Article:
(concat
 "<script type=\"text/javascript\">\n"
 "<<inline-js>>\n"
 "</script>")
#+end_src

#+results:
#+BEGIN_EXPORT html
<script type="text/javascript">
console.log('Test');
</script>
#+END_EXPORT

Lorem ipsum dolor sit amet, consectetuer adipiscing elit.

This is the exported document:

<!DOCTYPE html>
<html lang="en">
<head>

<!-- ... -->

</head>
<body>
<div id="content">
<script type="text/javascript">
console.log('Test');
</script>

<p>
Lorem ipsum dolor sit amet, consectetuer adipiscing elit. </p>
</div>
</body>
</html>

EDIT: The following may be more appropriate if you reuse the elisp block a lot:

#+name: inline-js
#+begin_src elisp :exports none :results html :var blk=""
(concat
 "<script type=\"text/javascript\">\n"
 (cadr (org-babel-lob--src-info blk))
 "\n"
 "</script>")
#+end_src

#+name: foo
#+begin_src javascript :exports none
console.log('foo');
#+end_src

#+call: inline-js("foo")

#+name: bar
#+begin_src javascript :exports none
console.log('bar');
#+end_src

#+call: inline-js("bar")
  • Good! Can I reuse the Emacs Lisp source block? I mean, name it and have it take the name of the Javascript source block as a parameter? (I'm not familiar with noweb.) – Omar Nov 3 '16 at 21:07
  • It's a little annoying that I'll have all the JavaScript code appear twice in the Org file, but I guess I can keep the html export block folded most of the time and not see it. – Omar Nov 3 '16 at 21:17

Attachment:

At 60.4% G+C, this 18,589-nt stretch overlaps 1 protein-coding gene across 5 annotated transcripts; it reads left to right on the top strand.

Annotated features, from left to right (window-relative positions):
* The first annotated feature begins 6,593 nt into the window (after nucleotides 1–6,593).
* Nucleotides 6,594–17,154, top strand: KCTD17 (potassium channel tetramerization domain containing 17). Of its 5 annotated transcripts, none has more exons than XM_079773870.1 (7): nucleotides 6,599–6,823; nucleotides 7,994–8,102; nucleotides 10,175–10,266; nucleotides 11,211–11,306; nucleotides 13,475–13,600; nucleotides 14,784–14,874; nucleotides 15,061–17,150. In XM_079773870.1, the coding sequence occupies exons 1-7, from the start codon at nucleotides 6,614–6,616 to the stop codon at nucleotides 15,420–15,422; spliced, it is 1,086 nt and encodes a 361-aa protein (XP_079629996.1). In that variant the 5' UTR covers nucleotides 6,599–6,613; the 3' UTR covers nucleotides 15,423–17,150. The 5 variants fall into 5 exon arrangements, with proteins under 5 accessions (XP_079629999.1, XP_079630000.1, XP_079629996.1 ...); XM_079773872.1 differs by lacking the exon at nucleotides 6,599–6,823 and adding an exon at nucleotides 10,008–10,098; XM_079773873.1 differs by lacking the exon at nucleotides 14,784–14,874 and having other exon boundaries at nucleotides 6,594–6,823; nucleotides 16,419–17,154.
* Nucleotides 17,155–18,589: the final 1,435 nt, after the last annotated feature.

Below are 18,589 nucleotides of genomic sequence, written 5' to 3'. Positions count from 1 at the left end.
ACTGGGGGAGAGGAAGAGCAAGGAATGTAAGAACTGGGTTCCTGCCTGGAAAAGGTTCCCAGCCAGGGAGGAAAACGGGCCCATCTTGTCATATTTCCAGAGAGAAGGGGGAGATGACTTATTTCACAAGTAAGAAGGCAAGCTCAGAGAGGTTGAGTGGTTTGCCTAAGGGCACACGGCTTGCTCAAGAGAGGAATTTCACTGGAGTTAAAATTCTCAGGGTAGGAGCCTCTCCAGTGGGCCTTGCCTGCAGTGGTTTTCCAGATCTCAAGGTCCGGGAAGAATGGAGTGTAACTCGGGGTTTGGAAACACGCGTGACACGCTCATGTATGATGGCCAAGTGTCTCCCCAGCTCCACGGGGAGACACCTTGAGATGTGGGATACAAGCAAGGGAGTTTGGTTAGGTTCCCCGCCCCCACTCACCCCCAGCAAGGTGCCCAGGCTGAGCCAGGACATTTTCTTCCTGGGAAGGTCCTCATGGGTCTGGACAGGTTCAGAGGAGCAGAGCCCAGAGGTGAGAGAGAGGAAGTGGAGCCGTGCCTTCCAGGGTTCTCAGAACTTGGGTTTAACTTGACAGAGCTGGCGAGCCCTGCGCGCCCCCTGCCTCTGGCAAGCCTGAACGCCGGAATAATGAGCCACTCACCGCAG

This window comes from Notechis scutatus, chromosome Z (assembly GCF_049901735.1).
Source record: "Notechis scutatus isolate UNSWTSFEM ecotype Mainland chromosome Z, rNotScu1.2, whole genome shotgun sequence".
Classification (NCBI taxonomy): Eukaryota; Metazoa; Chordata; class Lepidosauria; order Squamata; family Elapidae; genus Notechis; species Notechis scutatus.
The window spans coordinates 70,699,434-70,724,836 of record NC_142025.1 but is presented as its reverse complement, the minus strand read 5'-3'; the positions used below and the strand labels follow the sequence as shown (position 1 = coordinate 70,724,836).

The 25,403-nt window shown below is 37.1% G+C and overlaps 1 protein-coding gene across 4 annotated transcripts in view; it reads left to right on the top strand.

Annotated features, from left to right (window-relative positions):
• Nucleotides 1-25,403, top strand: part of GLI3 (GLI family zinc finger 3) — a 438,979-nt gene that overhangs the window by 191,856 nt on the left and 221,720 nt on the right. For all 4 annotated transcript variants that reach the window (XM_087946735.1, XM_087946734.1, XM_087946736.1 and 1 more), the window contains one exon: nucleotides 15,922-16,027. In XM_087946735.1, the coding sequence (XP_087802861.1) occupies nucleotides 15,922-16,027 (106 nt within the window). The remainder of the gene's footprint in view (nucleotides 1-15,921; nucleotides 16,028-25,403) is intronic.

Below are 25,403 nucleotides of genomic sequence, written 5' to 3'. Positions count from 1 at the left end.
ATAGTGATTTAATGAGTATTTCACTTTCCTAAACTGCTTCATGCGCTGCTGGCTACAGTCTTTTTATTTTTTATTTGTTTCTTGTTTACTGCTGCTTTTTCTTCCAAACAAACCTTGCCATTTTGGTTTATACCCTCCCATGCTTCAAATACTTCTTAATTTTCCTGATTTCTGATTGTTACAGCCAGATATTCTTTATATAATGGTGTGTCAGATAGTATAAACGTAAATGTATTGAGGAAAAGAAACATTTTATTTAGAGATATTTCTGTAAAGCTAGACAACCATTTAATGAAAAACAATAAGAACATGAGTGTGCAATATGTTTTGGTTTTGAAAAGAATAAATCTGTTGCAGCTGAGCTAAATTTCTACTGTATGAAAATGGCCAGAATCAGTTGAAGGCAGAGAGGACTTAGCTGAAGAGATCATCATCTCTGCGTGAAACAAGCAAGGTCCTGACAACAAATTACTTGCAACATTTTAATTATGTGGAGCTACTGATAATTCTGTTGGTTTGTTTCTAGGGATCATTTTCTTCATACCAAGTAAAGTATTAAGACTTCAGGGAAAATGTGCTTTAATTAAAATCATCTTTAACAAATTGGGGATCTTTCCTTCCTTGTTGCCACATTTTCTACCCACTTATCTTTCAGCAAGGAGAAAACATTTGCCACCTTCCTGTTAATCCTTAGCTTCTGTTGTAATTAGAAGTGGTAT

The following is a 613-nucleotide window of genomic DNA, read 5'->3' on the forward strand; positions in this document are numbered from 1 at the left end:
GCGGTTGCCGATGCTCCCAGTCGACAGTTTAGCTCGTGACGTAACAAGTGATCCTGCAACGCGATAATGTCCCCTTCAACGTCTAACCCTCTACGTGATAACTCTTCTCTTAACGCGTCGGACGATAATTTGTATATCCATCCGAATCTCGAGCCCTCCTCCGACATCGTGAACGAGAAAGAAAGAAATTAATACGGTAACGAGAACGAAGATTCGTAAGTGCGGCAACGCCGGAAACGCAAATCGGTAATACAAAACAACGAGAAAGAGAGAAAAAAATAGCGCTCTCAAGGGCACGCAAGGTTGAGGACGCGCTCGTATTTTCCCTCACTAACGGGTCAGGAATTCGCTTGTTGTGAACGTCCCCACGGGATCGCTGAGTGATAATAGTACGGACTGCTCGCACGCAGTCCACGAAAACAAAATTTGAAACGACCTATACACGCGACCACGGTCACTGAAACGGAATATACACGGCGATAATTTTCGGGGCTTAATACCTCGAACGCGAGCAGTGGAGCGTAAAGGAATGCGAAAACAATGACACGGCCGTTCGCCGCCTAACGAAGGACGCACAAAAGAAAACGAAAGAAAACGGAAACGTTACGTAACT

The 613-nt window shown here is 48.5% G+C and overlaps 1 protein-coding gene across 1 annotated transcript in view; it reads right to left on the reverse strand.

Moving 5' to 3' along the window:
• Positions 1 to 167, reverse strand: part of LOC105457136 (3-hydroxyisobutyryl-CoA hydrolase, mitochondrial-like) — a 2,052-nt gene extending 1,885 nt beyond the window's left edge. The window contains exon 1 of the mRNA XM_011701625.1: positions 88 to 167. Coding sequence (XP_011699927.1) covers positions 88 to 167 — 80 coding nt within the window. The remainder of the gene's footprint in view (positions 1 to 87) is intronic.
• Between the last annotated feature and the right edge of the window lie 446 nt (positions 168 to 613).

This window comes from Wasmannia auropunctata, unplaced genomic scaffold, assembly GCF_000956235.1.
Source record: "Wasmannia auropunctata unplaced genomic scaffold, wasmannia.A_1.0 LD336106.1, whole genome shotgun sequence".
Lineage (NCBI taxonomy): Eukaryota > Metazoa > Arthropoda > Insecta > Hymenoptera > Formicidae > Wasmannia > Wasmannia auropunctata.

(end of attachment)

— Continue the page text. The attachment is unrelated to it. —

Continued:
• You don't have to duplicate the js code (i.e. evaluate the elisp blocks in the buffer), the export engine expands the result anyway. – mutbuerger Nov 3 '16 at 22:34
  • 1
    Oh, that's right: I don't know why I thought I had to evaluate the blocks before callign export. Thanks a lot. For this new version, I think I'll just name the source block, put it in my library of Babel and then just use #+call: inline-js("foo") :exports results :results html in the Org files. – Omar Nov 3 '16 at 22:51
  • 1
    I'm pretty happy with my minor modification of your code. I'll wait a couple of days to not discourage further innovation from others but if no vastly superior approach arises, I'll award you the bounty. Thanks a lot for your help. – Omar Nov 4 '16 at 18:51
5

I think I just found my ideal approach: add a new language to babel! It's much easier than I thought. Here's how you add inline-js, the language that you edit in some JavaScript major mode and "evaluate" by wrapping in a <script> tag!